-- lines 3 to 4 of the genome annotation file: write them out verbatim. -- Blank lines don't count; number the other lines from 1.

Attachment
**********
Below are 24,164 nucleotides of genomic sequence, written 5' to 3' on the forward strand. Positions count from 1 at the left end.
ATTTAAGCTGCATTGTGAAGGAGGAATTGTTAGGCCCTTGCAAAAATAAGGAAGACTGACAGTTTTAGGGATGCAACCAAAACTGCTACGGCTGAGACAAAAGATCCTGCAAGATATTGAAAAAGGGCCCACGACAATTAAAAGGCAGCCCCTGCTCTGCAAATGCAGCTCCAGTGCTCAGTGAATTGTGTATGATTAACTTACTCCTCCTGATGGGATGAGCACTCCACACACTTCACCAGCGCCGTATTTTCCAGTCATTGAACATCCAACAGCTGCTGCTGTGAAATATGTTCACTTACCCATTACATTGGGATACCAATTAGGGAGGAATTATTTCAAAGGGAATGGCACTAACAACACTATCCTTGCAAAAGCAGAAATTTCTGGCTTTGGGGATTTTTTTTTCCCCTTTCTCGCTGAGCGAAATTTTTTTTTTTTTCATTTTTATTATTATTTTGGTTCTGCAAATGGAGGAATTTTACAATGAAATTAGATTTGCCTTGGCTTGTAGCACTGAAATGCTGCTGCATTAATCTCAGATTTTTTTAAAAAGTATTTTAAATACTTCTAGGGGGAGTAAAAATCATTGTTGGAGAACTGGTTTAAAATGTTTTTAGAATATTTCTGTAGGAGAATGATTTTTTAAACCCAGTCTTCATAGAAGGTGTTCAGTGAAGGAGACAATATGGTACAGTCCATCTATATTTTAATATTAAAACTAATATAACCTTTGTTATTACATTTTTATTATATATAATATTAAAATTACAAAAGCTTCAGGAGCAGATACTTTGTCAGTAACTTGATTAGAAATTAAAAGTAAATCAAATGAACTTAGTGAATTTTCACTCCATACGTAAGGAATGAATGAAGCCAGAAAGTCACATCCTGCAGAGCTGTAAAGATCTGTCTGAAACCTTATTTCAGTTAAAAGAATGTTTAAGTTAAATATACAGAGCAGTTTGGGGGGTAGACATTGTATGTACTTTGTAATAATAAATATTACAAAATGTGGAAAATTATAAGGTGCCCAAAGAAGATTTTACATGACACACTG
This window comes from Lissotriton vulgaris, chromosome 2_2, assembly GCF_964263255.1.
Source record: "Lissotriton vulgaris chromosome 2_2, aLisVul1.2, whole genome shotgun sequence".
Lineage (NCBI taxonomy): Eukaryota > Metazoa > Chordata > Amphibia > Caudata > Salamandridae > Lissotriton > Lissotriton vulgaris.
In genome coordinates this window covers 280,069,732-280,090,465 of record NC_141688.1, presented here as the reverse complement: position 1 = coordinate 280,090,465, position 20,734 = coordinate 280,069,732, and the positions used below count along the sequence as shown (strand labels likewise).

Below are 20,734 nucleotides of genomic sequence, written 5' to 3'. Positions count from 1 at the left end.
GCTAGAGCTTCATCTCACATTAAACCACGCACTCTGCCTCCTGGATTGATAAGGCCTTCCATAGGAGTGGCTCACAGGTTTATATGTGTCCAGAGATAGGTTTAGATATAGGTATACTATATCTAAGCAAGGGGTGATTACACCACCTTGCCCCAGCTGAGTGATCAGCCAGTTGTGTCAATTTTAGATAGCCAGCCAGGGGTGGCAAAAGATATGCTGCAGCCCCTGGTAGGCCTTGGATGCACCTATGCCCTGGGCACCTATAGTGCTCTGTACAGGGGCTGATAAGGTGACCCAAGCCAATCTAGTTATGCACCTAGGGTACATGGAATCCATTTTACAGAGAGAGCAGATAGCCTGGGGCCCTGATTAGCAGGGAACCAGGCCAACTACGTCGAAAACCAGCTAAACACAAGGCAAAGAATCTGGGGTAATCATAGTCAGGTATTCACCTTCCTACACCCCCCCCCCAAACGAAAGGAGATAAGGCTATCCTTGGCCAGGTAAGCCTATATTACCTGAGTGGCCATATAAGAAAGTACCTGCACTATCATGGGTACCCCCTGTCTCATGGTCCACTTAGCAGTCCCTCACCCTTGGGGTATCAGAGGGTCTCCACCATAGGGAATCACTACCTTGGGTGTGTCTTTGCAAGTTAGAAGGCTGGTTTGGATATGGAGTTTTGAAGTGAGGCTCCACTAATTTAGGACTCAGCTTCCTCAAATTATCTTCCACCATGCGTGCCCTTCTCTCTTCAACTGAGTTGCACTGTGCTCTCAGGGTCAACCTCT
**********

This window comes from Lissotriton vulgaris, chromosome 2_2, assembly GCF_964263255.1.
Source record: "Lissotriton vulgaris chromosome 2_2, aLisVul1.2, whole genome shotgun sequence".